Stages in the life of an office chair, Part 8 From upholstery to delivery
Our series has already guided you through seven stages in the life of an office chair – from product management via the development workshop to the sewing room. The eighth and final part of our office chair series explains how the individual parts produced during this process become a chair, and what tests that chair has to pass before it can leave our factory.
What would a seat be without upholstery? That’s right – really uncomfortable! Günter Stumpf is responsible for chair comfort.
Günter, tell me what happens in your upholstery workshop?
Here in the upholstery workshop, fabric is joined to the plastic and wooden seat shells, and we manufacture the seat and back upholstery.
The standard method is to use a stapler to join these components together. But there are also special rubber covers, or what we call the tensioned thread technique, to bond the fabric, upholstery and seat shell together: to start with, I line up the fabric on the upholstery machine. Then the machine presses the fabric down and tensions the thread that connects everything together – forces of up to 80 kilos are acting on the materials here! The beginning and end are the fiddliest bits: it’s not at all easy to attach a button to the thread. So we came up with an idea: I use an artery clamp, a special medical instrument, to hold the thread in place. I grind the clamp down to the size I need. This trick has served us well over the past 20 years!
Once you’ve upholstered the chair, it goes off to Georg Reiswich for the final stage of assembly: this is where all the individual parts are put together to create an office chair. For this process, the final assembly team members cooperate closely on different systems.
Georg Reiswich explains how smoothly and efficiently this functions:
Our newest system is what we call the carousel: four employees work there at one time, using a synchronised line assembly technique on a product such as the Mera chair. There are four consecutive stations – first the seat is assembled, then the back and armrests, and finally there’s another check.
Each employee has three minutes for his work steps. That means a finished chair leaves final assembly on the conveyor every three minutes ready to be sold – making a total of 20 chairs an hour. The long-term goal in the final assembly area – which we are constantly trying to achieve – is maximum flexibility. If everyone can do everything, then it’s possible to apply a job rotation strategy so that final assembly employees can work wherever they are needed. As a result we are in a position to respond flexibly to highly diverse orders.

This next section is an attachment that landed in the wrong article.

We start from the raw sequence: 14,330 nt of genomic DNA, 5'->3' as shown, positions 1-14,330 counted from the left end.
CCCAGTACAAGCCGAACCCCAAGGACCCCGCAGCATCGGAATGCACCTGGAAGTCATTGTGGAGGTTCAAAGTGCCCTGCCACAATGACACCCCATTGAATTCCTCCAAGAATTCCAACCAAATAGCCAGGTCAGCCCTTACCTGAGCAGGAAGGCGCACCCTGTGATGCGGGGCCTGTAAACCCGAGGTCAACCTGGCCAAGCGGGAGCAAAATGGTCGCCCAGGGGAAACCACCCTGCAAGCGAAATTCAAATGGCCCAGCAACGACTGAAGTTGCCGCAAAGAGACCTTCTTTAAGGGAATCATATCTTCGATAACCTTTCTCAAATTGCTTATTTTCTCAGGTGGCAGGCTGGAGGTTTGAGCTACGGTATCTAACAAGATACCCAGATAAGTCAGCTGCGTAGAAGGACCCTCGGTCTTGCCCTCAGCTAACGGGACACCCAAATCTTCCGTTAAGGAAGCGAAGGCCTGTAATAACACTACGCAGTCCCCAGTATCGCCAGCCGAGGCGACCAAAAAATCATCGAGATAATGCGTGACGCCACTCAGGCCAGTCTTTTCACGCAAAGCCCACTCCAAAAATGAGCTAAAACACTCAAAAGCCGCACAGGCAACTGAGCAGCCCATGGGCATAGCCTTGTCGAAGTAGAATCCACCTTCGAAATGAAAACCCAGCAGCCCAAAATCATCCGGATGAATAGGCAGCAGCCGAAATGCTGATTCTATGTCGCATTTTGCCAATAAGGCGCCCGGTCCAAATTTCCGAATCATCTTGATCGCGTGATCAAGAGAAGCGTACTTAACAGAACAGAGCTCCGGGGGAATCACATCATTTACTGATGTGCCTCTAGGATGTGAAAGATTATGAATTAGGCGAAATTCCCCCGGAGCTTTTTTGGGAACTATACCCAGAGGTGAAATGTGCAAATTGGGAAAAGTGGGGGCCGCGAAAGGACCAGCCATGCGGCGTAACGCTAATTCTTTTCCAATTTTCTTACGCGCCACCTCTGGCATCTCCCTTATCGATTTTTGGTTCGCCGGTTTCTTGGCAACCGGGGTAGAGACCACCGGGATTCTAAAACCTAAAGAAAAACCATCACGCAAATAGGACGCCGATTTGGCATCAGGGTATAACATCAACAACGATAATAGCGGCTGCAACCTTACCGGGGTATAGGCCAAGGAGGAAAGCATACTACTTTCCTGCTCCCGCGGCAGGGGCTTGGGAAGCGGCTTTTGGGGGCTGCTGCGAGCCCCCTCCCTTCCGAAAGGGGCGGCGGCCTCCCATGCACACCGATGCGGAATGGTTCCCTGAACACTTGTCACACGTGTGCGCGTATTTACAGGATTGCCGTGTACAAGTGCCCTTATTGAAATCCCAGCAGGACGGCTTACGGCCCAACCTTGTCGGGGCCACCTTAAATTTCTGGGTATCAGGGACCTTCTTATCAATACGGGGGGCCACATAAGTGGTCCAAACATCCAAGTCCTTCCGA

After Georg and his team have put the individual parts together to make chairs, it’s time to “take a seat” and test it! Every customer should be fully satisfied with every aspect of their new office chair – after all most people spend a lot of time sitting there on a regular basis.
For that reason, Thomas Lohr from Quality Control subjects the products to intensive testing:
We work to extremely high standards: every chair has to be perfect in terms of quality! So our work starts with goods received. All bought materials are checked before they even enter the production process. During production, the employees themselves have primary responsibility for the quality of their work – we call it employee self-checking. So every chair that ends up in our Quality Control has already been 100 per cent checked by the employees. But we still carry out further random controls after that.
The first thing is to check whether the chair is consistent with the order. After that there’s a visual check: are there any scratches, holes in the fabric or soiling? Finally we test all the chair functions as well, for instance the Moteo Style with Klimatechnologie or the massage action of the WOOOM.
Incidentally, when we start new runs and produce sample chairs, every single chair is checked additionally before being delivered to the customer.
A true Klöber has to go through many stages, and pass even more tests. That’s all from our office chair series. If you’d like to read about all the stages again, you can explore our blog.
Do you have any more questions or suggestions? We would be delighted to receive any feedback.